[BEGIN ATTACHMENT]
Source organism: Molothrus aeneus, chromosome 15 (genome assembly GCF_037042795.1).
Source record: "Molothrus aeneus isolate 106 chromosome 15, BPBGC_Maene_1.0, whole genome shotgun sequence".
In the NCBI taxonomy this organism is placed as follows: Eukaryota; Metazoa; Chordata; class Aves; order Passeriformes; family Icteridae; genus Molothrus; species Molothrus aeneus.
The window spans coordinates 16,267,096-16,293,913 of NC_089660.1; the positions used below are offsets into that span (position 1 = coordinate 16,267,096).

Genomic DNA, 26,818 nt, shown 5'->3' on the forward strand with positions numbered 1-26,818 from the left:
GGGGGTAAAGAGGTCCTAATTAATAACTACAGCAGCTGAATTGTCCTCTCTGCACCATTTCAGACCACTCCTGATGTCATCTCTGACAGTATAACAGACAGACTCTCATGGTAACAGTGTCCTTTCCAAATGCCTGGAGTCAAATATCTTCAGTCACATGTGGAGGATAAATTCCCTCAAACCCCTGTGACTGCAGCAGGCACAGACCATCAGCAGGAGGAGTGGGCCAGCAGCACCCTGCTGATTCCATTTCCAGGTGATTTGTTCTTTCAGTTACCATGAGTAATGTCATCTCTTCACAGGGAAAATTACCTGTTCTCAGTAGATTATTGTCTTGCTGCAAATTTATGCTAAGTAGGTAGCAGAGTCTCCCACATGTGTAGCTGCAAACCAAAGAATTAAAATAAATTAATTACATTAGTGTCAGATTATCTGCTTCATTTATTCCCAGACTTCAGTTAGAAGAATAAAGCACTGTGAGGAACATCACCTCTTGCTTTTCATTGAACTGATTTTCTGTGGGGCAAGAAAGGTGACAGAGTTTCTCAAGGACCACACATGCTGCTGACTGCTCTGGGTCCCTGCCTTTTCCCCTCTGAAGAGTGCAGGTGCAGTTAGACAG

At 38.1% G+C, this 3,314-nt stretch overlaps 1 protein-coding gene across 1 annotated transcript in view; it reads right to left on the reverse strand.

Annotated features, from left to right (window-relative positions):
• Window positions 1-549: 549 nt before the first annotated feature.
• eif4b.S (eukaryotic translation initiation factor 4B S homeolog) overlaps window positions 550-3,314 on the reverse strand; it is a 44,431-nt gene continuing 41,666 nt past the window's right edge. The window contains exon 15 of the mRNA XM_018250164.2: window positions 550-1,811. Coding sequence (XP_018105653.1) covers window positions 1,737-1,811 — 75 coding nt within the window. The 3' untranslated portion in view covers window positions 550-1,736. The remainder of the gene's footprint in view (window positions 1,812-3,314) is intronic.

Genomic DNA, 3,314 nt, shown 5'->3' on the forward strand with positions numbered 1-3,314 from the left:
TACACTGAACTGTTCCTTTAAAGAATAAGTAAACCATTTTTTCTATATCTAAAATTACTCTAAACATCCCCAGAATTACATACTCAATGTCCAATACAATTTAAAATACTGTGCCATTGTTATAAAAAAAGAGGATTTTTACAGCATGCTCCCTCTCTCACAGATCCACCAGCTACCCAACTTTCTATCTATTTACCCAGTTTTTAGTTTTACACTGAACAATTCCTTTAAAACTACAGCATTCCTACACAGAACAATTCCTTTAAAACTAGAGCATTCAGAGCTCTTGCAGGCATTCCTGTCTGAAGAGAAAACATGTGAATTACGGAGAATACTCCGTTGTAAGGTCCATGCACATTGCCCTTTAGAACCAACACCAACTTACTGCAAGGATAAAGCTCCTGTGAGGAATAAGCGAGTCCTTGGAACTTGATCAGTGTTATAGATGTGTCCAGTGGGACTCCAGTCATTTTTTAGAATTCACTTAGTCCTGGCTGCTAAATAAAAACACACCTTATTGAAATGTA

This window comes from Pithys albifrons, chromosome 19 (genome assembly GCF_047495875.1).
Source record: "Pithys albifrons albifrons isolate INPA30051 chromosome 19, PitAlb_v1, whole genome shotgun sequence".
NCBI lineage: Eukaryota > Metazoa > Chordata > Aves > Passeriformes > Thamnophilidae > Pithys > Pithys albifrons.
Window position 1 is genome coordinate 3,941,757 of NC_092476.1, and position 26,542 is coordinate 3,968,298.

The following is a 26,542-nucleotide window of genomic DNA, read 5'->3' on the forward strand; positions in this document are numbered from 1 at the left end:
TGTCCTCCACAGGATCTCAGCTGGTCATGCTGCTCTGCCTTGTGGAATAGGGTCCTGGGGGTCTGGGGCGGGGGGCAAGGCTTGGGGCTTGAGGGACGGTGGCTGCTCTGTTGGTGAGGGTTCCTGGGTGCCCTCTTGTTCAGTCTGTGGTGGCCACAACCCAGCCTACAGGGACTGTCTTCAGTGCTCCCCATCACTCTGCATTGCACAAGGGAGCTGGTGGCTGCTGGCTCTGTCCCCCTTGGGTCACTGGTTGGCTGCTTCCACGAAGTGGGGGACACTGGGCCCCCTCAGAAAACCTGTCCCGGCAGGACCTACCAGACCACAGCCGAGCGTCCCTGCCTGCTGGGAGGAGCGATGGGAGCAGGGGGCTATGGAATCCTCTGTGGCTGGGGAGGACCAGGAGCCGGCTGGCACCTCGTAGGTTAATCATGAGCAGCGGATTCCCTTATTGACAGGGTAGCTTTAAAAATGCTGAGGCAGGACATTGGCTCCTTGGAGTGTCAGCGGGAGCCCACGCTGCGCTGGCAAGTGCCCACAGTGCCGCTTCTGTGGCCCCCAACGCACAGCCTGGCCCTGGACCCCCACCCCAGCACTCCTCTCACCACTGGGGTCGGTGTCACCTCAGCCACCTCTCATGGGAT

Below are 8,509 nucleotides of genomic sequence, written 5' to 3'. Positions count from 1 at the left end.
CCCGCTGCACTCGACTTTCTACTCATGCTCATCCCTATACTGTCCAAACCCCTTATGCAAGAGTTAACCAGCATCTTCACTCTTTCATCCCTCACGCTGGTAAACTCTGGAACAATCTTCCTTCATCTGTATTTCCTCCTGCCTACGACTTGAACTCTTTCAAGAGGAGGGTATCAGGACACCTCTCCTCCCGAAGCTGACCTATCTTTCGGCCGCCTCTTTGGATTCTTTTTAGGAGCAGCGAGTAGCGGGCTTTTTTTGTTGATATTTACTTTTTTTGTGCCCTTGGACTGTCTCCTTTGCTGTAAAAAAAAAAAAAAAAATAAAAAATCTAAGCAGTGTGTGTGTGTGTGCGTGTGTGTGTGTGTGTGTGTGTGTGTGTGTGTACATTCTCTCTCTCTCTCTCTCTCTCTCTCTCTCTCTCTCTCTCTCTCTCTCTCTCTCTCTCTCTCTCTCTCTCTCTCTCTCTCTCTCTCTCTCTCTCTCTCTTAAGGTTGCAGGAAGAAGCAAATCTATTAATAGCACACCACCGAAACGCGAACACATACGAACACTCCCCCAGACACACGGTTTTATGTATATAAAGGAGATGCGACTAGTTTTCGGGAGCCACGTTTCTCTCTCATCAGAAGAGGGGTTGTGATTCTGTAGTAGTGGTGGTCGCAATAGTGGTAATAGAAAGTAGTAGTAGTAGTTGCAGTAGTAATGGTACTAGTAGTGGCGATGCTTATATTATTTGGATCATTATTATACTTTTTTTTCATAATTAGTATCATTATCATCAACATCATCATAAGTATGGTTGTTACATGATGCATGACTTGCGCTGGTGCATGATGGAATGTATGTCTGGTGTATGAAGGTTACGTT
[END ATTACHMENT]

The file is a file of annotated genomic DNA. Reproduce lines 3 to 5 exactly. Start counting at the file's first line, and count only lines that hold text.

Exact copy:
In the NCBI taxonomy this organism is placed as follows: Eukaryota; Metazoa; Chordata; class Aves; order Passeriformes; family Icteridae; genus Molothrus; species Molothrus aeneus.
The window spans coordinates 16,267,096-16,293,913 of NC_089660.1; the positions used below are offsets into that span (position 1 = coordinate 16,267,096).

Genomic DNA, 26,818 nt, shown 5'->3' on the forward strand with positions numbered 1-26,818 from the left: